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Lawyers are trained to think in terms of power exercised by a sovereign-an institution authorized to enforce a procedurally appropriate decision with coercive force.' Generally, lawyers have a broad notion of what constitutes a sovereign. In the United States, for example, this notion includes the federal government, state governments, most tribal units, traditional territorial governments and their agencies-e.g., school boards, local public park districts, water run-off management districts, and flea abatement boards-and a host of other institutions. As a result, it is difficult for lawyers to recognize that policy also may emanate from other institutions that possess only persuasive authority, not coercive power.

Together, the four Articles in this Symposium demonstrate the strength of bioethics institutions that do not grow out of sovereign governments. Perhaps we have entered an era where the value of engaging nonsovereign institutions in policy making is seen as valuable across disciplinary lines. These authors, for example, apply their theories to the market for pharmaceuticals, the International Health Regulations, and the collection of genetic information. The challenge for the bioethics community is to take the principles developed here and to apply them to other pressing issues, including physician-assisted death, female genital surgery, the request for futile medical care, designing proper regulation for a managed care system, and, perhaps, providing a just and equitable distribution of health care resources in this country and around the world.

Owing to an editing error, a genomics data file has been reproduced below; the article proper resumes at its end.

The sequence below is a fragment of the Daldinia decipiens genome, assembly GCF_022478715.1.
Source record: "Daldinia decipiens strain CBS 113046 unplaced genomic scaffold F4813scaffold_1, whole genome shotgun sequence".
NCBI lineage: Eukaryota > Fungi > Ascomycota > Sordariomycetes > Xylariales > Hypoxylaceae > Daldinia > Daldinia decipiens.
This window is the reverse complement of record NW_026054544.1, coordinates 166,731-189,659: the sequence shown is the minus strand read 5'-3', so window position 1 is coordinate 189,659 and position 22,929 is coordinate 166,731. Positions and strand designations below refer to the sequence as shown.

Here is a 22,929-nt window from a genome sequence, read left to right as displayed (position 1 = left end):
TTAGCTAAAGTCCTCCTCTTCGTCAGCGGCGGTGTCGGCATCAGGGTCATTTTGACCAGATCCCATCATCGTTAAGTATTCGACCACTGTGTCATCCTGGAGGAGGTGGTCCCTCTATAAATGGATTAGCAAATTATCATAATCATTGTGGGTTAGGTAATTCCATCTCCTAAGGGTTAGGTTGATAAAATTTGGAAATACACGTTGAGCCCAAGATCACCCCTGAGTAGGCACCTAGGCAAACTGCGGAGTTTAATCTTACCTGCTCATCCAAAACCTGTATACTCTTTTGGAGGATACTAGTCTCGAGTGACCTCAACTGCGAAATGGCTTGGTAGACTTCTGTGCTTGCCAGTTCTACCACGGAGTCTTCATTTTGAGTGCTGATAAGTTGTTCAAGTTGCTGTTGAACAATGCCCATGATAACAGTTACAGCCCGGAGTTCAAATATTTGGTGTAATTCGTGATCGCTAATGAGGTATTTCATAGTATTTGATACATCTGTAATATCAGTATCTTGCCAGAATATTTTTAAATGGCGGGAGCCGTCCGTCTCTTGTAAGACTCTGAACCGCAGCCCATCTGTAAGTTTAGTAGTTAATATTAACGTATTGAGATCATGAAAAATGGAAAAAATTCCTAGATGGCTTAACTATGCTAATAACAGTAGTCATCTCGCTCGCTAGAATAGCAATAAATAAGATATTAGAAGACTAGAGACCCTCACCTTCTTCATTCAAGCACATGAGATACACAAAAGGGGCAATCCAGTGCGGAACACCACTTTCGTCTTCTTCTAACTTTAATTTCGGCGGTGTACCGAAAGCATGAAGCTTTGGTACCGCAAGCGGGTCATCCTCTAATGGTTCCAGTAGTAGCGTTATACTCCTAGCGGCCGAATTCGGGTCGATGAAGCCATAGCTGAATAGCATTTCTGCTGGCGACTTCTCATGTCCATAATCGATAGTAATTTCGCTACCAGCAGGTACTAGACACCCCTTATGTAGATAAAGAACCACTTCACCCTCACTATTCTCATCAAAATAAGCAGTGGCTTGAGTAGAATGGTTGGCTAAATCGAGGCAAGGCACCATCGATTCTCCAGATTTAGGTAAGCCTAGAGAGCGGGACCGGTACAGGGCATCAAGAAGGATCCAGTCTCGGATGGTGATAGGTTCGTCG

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Houston Law Review





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